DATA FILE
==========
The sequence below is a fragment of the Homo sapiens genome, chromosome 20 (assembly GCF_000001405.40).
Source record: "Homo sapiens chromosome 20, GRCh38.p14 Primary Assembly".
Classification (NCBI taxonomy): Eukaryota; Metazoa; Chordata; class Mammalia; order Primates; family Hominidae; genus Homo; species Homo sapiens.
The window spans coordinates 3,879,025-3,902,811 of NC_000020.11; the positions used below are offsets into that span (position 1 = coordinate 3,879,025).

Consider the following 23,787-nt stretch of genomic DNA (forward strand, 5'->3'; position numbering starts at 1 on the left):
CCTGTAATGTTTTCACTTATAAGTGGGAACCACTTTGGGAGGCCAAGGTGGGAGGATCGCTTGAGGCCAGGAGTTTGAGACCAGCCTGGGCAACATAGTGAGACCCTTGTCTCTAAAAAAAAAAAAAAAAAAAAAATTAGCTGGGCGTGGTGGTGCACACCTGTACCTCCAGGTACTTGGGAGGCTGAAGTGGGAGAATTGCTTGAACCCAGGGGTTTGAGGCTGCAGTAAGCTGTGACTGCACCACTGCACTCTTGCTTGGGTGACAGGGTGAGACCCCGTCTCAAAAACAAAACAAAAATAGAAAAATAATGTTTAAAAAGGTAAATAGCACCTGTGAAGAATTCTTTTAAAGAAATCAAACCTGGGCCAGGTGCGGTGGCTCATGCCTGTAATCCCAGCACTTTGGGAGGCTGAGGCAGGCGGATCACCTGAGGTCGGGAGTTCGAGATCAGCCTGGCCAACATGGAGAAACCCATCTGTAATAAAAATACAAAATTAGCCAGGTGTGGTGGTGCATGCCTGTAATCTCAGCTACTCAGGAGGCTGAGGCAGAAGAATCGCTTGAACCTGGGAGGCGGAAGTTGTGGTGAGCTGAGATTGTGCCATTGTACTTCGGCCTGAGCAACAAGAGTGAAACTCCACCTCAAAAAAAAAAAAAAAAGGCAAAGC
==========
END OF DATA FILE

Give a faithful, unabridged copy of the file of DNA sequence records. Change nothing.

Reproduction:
The sequence below is a fragment of the Homo sapiens genome, chromosome 20 (assembly GCF_000001405.40).
Source record: "Homo sapiens chromosome 20, GRCh38.p14 Primary Assembly".
Classification (NCBI taxonomy): Eukaryota; Metazoa; Chordata; class Mammalia; order Primates; family Hominidae; genus Homo; species Homo sapiens.
The window spans coordinates 3,879,025-3,902,811 of NC_000020.11; the positions used below are offsets into that span (position 1 = coordinate 3,879,025).

Consider the following 23,787-nt stretch of genomic DNA (forward strand, 5'->3'; position numbering starts at 1 on the left):
CCTGTAATGTTTTCACTTATAAGTGGGAACCACTTTGGGAGGCCAAGGTGGGAGGATCGCTTGAGGCCAGGAGTTTGAGACCAGCCTGGGCAACATAGTGAGACCCTTGTCTCTAAAAAAAAAAAAAAAAAAAAAATTAGCTGGGCGTGGTGGTGCACACCTGTACCTCCAGGTACTTGGGAGGCTGAAGTGGGAGAATTGCTTGAACCCAGGGGTTTGAGGCTGCAGTAAGCTGTGACTGCACCACTGCACTCTTGCTTGGGTGACAGGGTGAGACCCCGTCTCAAAAACAAAACAAAAATAGAAAAATAATGTTTAAAAAGGTAAATAGCACCTGTGAAGAATTCTTTTAAAGAAATCAAACCTGGGCCAGGTGCGGTGGCTCATGCCTGTAATCCCAGCACTTTGGGAGGCTGAGGCAGGCGGATCACCTGAGGTCGGGAGTTCGAGATCAGCCTGGCCAACATGGAGAAACCCATCTGTAATAAAAATACAAAATTAGCCAGGTGTGGTGGTGCATGCCTGTAATCTCAGCTACTCAGGAGGCTGAGGCAGAAGAATCGCTTGAACCTGGGAGGCGGAAGTTGTGGTGAGCTGAGATTGTGCCATTGTACTTCGGCCTGAGCAACAAGAGTGAAACTCCACCTCAAAAAAAAAAAAAAAAGGCAAAGC